WASHINGTON – Republicans appear to be sticking by President Donald Trump despite concerns he sought foreign help to discredit Democratic opponent Joe Biden.
The latest controversy riling up the White House revolves around Trump's contacts with Ukrainian president Volodymyr Zelensky, a whistleblower complaint at a U.S. intelligence agency and whether Trump conditioned the granting military aid to Ukraine on an investigation into the former Vice President's son, Hunter Biden.
Trump has acknowledged bringing up Biden, the former vice president and leading Democratic 2020 presidential contender, in a July phone call with Zelensky, but he denied offering the aid in exchange for an investigation into Biden.
"I didn't do it," Trump told reporters on Monday in New York at the United Nations General Assembly.
Many Senate Republicans on Monday resisted saying too much about the controversy, dodging questions by reporters and stressing that none of the information about the complaint or the president's conversations has been verified. But others downplayed the issue, saying this was another attempt by Democrats to amplify impeachment efforts. Some also repeated comments that the president himself has made that Biden should be investigated and that's what the media should be focusing on.
"What I really see happening is that Democrats are winding up the outrage machine again," said Sen. John Barrasso, the third highest-ranking Republican in the Senate, adding it's all about "beating the impeachment drum."
"They didn't get what they wanted out of the Mueller investigation," said Barrasso, R-Wyo. "They're hoping they have something here. I just don't see it."
Sen. Majority Leader Mitch McConnell blamed Democrats for choosing to "politicize this issue." He said their actions are "circumventing the established procedures and protocols that exist so the committees can pursue sensitive matters in the appropriate, deliberate, bipartisan manner."
McConnell also noted that he personally talked with the Secretary of Defense and Secretary of State to "ensure that Ukraine received this much-needed assistance."
Sen. Ron Johnson met with Zelensky in Ukraine earlier this month and said before his visit, he talked with Trump on the phone. Johnson said he hoped he could convince Trump to approve of the aid so he could relay that message in person to Zelensky. Trump declined.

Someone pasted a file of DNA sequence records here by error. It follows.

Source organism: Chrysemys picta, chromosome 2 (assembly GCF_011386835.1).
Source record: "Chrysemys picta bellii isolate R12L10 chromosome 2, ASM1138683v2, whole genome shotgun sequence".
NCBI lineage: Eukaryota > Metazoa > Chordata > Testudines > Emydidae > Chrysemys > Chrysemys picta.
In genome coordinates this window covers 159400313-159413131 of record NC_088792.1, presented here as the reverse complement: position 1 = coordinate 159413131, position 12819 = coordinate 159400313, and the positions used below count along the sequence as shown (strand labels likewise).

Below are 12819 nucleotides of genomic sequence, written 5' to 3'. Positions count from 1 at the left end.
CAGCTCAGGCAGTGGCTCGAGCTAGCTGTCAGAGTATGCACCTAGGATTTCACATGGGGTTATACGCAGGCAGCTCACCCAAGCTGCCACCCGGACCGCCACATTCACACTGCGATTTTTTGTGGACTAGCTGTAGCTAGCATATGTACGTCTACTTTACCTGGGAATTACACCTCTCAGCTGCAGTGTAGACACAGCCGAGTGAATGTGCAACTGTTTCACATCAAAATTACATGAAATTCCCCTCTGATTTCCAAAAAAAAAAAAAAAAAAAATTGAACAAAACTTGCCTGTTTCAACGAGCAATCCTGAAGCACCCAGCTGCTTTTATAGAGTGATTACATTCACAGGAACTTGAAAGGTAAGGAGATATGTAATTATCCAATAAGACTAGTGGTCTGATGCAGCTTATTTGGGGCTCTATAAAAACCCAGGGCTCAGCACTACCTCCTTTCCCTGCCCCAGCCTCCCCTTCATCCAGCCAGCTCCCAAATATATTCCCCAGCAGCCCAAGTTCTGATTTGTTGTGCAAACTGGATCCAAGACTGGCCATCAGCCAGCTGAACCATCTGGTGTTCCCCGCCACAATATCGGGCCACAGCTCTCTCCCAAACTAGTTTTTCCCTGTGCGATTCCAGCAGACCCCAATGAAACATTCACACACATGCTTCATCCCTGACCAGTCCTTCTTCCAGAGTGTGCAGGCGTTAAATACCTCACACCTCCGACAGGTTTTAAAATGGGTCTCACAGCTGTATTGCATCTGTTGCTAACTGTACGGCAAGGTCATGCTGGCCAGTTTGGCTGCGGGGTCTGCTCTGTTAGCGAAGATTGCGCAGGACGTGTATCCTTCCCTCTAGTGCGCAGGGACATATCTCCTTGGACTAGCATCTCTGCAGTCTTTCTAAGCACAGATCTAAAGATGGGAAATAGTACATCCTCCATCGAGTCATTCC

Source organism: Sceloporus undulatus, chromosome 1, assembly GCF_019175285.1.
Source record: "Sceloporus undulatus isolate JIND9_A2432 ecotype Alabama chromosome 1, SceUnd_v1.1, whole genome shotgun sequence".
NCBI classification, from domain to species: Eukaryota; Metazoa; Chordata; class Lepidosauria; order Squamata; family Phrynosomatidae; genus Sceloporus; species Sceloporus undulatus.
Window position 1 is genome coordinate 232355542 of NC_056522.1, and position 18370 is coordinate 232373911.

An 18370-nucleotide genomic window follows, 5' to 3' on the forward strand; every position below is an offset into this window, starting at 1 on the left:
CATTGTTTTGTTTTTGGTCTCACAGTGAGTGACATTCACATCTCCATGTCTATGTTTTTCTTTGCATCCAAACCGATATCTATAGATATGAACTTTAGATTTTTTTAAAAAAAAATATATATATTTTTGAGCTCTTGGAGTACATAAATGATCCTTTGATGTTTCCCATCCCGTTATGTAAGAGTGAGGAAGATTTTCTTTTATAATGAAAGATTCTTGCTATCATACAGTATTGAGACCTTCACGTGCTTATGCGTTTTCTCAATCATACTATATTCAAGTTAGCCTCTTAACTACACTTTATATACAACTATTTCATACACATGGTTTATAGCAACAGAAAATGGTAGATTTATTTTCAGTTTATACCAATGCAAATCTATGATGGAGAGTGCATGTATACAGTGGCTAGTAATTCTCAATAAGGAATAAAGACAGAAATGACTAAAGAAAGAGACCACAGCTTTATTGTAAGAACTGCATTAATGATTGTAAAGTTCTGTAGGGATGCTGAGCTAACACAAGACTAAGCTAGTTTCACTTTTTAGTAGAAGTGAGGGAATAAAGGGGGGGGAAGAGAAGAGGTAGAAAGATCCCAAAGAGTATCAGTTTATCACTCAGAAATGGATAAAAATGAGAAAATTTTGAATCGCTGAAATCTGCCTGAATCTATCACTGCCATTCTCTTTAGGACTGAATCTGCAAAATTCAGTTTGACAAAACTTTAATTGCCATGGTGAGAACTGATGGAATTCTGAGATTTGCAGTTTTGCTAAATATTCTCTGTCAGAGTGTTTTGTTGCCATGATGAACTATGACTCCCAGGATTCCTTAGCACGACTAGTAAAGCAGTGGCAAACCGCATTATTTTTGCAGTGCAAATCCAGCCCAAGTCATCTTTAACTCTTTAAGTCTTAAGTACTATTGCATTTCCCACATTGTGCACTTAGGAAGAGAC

"The rationale that he gave [me] is the concern about corruption in Ukraine, which is what I relayed to President Zelensky, and they all acknowledge it. It's why he won the election. They're trying to rid the country of corruption," Johnson said, adding Trump "did not mention anything about Joe Biden or anything" during their phone call.
Johnson said he didn't believe the whistleblower complaint should be made available to Congress, nor should a transcript of Trump's call with Zelensky. "It's a very dangerous precedent" to start, he said of releasing the call and said it does not appear the complaint is "something necessarily has to have."
Republicans were divided over whether those materials should be made available to Congress.
Several Republicans expressed unease with the reports about Trump's conversation with Zelensky and stressed the need for more information. Utah Republican Sen. Mitt Romney said it would be "very serious" if Trump demanded an investigation into Biden and stressed that Congress needs more information on what happened.
Sen. Susan Murkowski, R-Alaska, also said while there aren't facts showing Trump requested an investigation into Biden in exchange for the aid, "it's not OK to make a request that’s a quid-pro-quo." She said it would be "helpful" having a transcript of the president's call and more information on the whistleblower complaint from the inspector general of the intelligence community.
Both the acting Director of National Intelligence, Joseph Maguire, and the inspector general Michael Atkinson could appear this week before the Senate Intelligence Committee.
Sen. Rick Scott, R-Fla., echoed concerns of president and his personal attorney, Rudy Giuliani, that Biden's conduct should be looked into.
"I think one, we have to get more information about what the President said. And also, we have to get an understanding of exactly what Biden did," Scott said.
The New York Times reported in May that Biden, while in office in 2016, threatened to withhold $1 billion in U.S. loan guarantees unless Ukraine reduced its corruption. Part of that demand called for removing the country's top prosecutor, who was investigating the oligarch behind an energy company where Hunter Biden served on the board.
The prosecutor was accused by U.S. officials of ignoring corruption in his own office. The Ukrainian Parliament eventually voted him out. But Yuriy Lutsenko, Ukraine's current prosecutor, told Bloomberg News Service in May that he had no evidence of wrongdoing by Biden or his son.
Contributing: Bart Jansen and John Fritze
This article originally appeared on USA TODAY: Trump-Ukraine controversy: Republicans stick by president, call for information